It’s amazing how such a simple story can be chock full of interesting concepts from which to learn. Mr. Gumpy’s Motor Car tells the story of a man named Mr. Gumpy who decides to go for a drive and ends up bringing a whole bunch of friends with him. It rains along the way, they get stuck in the mud and have to work together to get the car unstuck, then they continue on their way and go swimming when the sun comes out. At the end of the day they all go home!
Finally, a story set in another country! There weren’t a lot of details to tie this story with a different cultural setting, except for the fact that Mr. Gumpy drives on the right side of the car (and perhaps the fact that the car is called a “motor car”?) – which I pointed out to the kiddos.
The kiddos located the continent of Europe on a map, zeroed in on England, then colored a flag of England. We talked about cooperation, working together to make a job easier. The Little Red Hen was the perfect go-along story, as it demonstrates some unhelpful characters and how they don’t benefit as a result of their attitudes.
One day we had tea and scones – an English tradition – which was a huge hit. Afterwards, Gwen said “maybe we can do this again for lunch one day.” I made a simple scone recipe and filled them with fresh whipped cream and strawberry jam – yum! The kids kept asking for refills on their tea.
Gwen is becoming a pro at onomatopoeia! We talked all about sound words, listed some of the ones from the story, then read Duck in the Truck and Sheep in a Jeep. We used the onomatopoeia song from last week, which has been a big hit.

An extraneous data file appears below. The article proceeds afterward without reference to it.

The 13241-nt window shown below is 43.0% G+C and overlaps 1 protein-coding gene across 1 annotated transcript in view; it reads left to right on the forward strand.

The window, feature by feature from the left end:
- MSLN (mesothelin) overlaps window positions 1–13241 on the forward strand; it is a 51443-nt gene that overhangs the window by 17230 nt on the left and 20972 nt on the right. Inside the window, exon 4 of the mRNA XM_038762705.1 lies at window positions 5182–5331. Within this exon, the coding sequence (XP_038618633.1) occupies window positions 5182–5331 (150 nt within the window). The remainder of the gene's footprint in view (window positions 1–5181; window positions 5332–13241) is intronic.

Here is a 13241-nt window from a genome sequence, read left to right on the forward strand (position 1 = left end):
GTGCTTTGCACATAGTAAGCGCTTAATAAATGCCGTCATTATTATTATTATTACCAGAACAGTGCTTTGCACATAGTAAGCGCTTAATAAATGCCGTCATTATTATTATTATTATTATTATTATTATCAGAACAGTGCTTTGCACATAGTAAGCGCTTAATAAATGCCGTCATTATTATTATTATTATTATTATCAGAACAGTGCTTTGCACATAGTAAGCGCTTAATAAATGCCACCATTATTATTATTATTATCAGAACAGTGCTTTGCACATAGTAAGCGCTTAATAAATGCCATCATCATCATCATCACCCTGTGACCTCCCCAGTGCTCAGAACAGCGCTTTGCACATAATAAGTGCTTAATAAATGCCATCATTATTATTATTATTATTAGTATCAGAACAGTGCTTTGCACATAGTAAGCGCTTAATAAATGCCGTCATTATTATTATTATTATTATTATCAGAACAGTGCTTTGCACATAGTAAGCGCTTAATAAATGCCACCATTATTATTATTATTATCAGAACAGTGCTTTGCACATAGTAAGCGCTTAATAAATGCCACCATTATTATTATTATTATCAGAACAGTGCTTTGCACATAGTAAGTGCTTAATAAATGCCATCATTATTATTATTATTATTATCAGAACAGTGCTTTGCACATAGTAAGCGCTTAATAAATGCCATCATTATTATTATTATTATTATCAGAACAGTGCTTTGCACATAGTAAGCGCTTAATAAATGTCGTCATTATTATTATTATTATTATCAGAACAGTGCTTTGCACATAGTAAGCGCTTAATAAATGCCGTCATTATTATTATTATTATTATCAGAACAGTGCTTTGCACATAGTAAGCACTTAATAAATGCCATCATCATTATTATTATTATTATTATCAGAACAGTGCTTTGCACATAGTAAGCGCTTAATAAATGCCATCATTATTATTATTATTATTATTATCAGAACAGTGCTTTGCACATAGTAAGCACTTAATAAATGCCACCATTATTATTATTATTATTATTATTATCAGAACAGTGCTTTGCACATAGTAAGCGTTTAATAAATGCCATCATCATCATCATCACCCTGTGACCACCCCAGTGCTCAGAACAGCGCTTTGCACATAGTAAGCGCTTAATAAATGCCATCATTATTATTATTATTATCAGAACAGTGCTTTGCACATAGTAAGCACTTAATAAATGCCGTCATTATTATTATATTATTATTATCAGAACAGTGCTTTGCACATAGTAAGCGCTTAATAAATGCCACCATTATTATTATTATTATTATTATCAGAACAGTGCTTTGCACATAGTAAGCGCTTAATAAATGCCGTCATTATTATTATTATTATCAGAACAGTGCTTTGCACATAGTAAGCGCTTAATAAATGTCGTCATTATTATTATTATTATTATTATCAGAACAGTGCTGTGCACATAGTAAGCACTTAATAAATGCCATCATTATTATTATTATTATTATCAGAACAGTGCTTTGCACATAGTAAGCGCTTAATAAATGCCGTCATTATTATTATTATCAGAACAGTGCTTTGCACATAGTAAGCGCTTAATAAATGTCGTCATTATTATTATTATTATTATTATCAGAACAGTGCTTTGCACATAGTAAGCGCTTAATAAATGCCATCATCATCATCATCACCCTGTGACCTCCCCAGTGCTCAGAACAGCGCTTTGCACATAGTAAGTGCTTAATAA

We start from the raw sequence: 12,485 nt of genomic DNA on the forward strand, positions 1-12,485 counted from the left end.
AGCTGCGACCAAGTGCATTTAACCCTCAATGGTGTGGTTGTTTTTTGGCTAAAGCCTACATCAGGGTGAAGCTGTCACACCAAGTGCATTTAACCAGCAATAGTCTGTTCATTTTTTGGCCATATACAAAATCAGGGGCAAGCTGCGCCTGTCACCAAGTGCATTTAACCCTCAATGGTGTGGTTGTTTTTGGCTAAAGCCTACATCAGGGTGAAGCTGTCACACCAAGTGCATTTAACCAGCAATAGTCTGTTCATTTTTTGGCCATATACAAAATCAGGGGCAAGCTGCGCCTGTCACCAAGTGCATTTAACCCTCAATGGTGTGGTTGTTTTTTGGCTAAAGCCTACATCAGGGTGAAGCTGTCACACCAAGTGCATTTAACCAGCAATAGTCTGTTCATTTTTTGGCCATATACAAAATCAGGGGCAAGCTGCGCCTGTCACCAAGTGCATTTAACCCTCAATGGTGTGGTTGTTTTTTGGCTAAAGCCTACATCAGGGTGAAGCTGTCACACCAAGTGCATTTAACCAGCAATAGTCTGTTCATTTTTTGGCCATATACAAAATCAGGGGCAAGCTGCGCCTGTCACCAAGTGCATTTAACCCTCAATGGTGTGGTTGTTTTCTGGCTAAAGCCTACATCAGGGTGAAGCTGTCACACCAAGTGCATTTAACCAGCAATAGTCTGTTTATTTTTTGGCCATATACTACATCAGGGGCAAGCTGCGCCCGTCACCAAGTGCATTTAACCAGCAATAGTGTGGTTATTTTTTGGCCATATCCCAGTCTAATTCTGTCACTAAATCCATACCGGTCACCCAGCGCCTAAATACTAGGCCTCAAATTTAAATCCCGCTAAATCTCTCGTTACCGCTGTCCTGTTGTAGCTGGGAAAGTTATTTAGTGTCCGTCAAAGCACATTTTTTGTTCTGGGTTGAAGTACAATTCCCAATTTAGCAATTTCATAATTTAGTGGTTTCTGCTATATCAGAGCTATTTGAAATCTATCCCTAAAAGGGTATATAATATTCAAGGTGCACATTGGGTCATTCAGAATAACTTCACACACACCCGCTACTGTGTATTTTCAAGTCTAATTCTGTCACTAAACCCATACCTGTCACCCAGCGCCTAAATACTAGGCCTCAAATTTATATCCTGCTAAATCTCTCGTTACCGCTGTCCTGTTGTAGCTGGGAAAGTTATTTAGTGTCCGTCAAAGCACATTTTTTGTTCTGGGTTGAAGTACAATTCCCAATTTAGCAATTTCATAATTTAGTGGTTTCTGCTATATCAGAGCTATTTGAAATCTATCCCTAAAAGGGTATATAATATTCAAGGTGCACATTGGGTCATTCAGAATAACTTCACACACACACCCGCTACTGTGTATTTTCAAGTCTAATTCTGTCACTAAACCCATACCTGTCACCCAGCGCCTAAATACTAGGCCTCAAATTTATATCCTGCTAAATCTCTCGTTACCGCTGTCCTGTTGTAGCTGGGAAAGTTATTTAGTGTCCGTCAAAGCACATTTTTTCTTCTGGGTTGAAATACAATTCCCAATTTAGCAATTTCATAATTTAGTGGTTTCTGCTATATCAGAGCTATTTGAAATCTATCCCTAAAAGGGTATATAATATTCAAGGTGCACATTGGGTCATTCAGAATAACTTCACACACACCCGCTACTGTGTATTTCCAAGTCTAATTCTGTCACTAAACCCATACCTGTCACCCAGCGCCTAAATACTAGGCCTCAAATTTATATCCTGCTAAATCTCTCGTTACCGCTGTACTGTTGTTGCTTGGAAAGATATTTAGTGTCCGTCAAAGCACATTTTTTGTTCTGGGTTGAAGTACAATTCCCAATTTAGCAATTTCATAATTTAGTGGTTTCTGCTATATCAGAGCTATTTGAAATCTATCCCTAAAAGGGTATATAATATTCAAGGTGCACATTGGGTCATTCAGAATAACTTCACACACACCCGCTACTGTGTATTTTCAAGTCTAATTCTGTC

Since some of the sound words happen to do with the weather, we made a weather sounds craft using scrapbook paper to make umbrella shapes and blue construction paper to make rain drops. The kiddos chose which words to write on the raindrops.
The story is illustrated with lots of different colors and utilizes cross-hatching, which is very distinctive. The kiddos each pointed out different colors from the story and took turns putting them in a color minibook and practiced using different kinds of lines to make texture (straight lines, round lines, criss-crossing lines, etc.). Gwen copied a picture of the sun using concentric circles (don’t ask me why she chose black).
Since it rains in the story, I took advantage of the topic and chose Noah and the flood as a corresponding Bible story. We used our Noah’s Ark lapbook, which they loved, and used many of the resources from our R is for Rainbow week – many of which involve counting. We also practiced counting by twos, a concept from the lapbook and using a minibook, figuring out how many people would fit in motor cars.
Why do the kids enjoy messy crafts the most? We talked about the different types of clouds and they loved making cloud pictures with fluffy “snow paint” while I read some cloud stories. We talked about weather and seasons, utilizing a weather unit and our seasons lapbook, watched The Magic Schoolbus Kicks Up a Storm and did a simple “make it rain” science experiment.
In addition to our weekly workbooks I like to take advantage of other resources for variety. Gwen really enjoys these sound stamp sheets – anything where she doesn’t have to trace and write all the time! – although I do wish there were more than two versions.
Mr. Gumpy’s Motor Car Resources from Homeschool Share’s
scone recipe from Usborne’s Children’s World Cookbook
Onomatopoeia song printable from Welcome to Room 36
Onomatopeia weather sounds craft from The First Grade Parade
40 Page Weather Unit from Living Life Intentionally
Sound Stamp Sheets from Mrs. Ricca’s Kindergarten
The Little Red Hen
Duck in the Truck
Sheep in a Jeep
Achoo! Bang! Crash! The Noisy Alphabet
If You Were Onomatopoeia
The Magic School Bus Kicks Up a Storm (book & video)
The Cloud Book
Once Upon a Cloud